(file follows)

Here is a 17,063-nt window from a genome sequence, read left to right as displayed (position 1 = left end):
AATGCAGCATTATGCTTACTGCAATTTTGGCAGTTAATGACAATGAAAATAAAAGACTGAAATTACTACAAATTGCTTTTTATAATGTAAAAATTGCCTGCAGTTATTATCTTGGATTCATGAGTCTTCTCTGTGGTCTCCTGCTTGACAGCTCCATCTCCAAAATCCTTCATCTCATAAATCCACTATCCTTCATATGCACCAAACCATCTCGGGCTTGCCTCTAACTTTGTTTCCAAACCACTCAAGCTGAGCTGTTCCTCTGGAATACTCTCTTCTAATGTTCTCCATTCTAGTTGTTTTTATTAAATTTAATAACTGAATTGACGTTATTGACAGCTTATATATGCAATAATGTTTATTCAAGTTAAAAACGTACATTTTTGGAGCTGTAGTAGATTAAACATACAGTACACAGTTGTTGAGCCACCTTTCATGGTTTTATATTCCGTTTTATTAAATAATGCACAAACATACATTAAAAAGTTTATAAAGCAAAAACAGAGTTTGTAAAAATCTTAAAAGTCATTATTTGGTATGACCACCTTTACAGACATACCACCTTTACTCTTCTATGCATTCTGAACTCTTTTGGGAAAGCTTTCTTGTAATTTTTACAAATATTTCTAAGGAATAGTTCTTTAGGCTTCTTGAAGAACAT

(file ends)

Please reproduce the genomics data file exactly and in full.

Here is a 17,063-nt window from a genome sequence, read left to right as displayed (position 1 = left end):
AATGCAGCATTATGCTTACTGCAATTTTGGCAGTTAATGACAATGAAAATAAAAGACTGAAATTACTACAAATTGCTTTTTATAATGTAAAAATTGCCTGCAGTTATTATCTTGGATTCATGAGTCTTCTCTGTGGTCTCCTGCTTGACAGCTCCATCTCCAAAATCCTTCATCTCATAAATCCACTATCCTTCATATGCACCAAACCATCTCGGGCTTGCCTCTAACTTTGTTTCCAAACCACTCAAGCTGAGCTGTTCCTCTGGAATACTCTCTTCTAATGTTCTCCATTCTAGTTGTTTTTATTAAATTTAATAACTGAATTGACGTTATTGACAGCTTATATATGCAATAATGTTTATTCAAGTTAAAAACGTACATTTTTGGAGCTGTAGTAGATTAAACATACAGTACACAGTTGTTGAGCCACCTTTCATGGTTTTATATTCCGTTTTATTAAATAATGCACAAACATACATTAAAAAGTTTATAAAGCAAAAACAGAGTTTGTAAAAATCTTAAAAGTCATTATTTGGTATGACCACCTTTACAGACATACCACCTTTACTCTTCTATGCATTCTGAACTCTTTTGGGAAAGCTTTCTTGTAATTTTTACAAATATTTCTAAGGAATAGTTCTTTAGGCTTCTTGAAGAACAT